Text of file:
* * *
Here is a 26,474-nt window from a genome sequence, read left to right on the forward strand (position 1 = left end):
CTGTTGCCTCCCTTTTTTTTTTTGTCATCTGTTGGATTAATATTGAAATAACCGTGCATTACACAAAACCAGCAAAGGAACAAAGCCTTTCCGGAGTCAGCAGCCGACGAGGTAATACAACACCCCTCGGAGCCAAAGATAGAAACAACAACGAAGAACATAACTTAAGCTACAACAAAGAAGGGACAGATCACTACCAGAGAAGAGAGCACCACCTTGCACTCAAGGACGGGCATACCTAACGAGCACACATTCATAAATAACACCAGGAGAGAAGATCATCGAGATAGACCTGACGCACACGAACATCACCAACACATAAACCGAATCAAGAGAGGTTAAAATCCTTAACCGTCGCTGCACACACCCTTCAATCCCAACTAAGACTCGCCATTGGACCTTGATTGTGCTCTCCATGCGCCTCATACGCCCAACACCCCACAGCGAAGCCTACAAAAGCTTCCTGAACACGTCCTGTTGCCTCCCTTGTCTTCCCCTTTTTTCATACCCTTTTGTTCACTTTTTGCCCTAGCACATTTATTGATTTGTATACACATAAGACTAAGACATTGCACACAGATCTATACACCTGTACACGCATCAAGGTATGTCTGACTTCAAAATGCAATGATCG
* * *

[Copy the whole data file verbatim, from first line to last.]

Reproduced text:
Here is a 26,474-nt window from a genome sequence, read left to right on the forward strand (position 1 = left end):
CTGTTGCCTCCCTTTTTTTTTTTGTCATCTGTTGGATTAATATTGAAATAACCGTGCATTACACAAAACCAGCAAAGGAACAAAGCCTTTCCGGAGTCAGCAGCCGACGAGGTAATACAACACCCCTCGGAGCCAAAGATAGAAACAACAACGAAGAACATAACTTAAGCTACAACAAAGAAGGGACAGATCACTACCAGAGAAGAGAGCACCACCTTGCACTCAAGGACGGGCATACCTAACGAGCACACATTCATAAATAACACCAGGAGAGAAGATCATCGAGATAGACCTGACGCACACGAACATCACCAACACATAAACCGAATCAAGAGAGGTTAAAATCCTTAACCGTCGCTGCACACACCCTTCAATCCCAACTAAGACTCGCCATTGGACCTTGATTGTGCTCTCCATGCGCCTCATACGCCCAACACCCCACAGCGAAGCCTACAAAAGCTTCCTGAACACGTCCTGTTGCCTCCCTTGTCTTCCCCTTTTTTCATACCCTTTTGTTCACTTTTTGCCCTAGCACATTTATTGATTTGTATACACATAAGACTAAGACATTGCACACAGATCTATACACCTGTACACGCATCAAGGTATGTCTGACTTCAAAATGCAATGATCG